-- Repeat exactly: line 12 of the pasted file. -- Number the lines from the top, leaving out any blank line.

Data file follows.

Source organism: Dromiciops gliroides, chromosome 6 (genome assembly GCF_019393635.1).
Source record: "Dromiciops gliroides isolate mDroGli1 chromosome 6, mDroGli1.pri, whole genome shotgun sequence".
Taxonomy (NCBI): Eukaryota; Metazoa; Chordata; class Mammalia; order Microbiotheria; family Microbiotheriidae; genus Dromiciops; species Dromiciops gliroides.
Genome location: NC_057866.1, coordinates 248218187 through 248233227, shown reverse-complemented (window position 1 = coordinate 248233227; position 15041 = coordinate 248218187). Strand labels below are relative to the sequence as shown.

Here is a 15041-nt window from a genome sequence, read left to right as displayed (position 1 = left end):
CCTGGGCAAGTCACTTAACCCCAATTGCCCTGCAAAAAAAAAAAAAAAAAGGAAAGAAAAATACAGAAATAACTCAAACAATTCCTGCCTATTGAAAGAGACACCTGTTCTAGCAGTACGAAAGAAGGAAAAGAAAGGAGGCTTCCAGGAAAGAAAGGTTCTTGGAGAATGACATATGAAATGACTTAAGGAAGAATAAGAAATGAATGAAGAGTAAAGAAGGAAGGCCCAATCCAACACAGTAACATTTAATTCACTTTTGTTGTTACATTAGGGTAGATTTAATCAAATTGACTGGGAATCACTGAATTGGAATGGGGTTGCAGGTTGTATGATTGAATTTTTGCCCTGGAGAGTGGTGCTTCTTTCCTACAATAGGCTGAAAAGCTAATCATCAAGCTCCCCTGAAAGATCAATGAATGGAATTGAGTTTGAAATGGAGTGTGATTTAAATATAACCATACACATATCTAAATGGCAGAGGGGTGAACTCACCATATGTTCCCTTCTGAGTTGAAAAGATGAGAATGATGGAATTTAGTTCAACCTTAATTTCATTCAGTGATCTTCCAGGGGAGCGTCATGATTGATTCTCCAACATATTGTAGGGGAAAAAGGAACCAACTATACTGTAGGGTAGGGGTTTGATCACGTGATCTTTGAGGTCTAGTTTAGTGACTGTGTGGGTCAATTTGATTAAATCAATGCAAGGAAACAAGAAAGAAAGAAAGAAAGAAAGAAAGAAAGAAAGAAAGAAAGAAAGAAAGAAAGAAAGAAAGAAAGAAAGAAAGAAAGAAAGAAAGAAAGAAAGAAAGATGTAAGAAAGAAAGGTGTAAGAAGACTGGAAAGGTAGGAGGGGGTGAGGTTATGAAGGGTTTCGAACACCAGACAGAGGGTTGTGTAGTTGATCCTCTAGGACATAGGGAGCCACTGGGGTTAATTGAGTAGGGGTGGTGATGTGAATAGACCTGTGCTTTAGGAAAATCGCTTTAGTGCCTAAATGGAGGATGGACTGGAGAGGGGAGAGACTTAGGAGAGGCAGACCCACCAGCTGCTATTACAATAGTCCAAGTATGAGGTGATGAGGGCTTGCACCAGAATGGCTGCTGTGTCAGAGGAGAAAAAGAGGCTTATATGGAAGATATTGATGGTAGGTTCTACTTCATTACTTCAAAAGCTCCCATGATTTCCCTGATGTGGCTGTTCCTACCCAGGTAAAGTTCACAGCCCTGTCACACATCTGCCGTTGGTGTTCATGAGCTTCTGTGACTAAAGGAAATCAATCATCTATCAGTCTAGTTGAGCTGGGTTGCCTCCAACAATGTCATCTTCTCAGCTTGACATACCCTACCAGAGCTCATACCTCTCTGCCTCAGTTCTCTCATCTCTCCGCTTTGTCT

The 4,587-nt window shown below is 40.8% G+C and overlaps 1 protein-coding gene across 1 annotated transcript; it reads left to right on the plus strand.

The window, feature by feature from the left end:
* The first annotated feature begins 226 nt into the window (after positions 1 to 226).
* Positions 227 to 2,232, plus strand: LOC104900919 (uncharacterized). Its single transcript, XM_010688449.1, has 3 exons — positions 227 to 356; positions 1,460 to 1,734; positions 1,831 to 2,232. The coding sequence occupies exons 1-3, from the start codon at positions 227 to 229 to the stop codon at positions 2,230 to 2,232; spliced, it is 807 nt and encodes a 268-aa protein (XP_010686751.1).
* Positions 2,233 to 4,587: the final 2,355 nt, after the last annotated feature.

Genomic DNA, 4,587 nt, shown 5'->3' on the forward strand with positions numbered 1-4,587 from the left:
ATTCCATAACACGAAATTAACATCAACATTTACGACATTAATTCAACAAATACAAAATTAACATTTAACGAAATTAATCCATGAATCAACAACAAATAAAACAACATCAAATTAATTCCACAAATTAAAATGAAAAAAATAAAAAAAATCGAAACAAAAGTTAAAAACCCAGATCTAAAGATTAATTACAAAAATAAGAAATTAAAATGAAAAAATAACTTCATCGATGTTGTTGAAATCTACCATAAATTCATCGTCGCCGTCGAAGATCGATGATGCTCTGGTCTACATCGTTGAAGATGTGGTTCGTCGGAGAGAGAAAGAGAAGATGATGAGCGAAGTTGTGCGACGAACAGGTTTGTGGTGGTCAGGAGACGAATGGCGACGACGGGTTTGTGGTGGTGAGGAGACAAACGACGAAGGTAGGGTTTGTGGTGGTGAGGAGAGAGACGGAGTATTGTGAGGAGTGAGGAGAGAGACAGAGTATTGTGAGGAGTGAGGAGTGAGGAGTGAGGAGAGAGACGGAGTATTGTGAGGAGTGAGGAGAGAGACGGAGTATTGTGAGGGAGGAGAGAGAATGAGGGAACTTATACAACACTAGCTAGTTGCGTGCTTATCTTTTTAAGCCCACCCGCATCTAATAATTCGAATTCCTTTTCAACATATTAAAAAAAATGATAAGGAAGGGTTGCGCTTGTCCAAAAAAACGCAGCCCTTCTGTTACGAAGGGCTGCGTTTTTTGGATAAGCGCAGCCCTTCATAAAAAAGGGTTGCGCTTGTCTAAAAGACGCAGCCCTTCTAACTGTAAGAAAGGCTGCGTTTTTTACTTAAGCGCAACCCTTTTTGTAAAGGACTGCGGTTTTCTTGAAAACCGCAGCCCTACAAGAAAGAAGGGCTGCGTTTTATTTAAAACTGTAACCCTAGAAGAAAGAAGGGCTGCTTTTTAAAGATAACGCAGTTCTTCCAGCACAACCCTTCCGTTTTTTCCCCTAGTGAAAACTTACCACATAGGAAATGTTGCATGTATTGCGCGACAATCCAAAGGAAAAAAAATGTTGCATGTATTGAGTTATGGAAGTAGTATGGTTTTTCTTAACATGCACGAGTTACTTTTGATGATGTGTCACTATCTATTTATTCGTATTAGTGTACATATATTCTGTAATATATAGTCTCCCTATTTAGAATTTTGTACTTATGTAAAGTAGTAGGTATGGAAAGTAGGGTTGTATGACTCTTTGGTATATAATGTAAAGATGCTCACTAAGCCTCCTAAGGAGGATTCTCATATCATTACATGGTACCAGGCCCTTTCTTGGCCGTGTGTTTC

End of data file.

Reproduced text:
Genomic DNA, 4,587 nt, shown 5'->3' on the forward strand with positions numbered 1-4,587 from the left: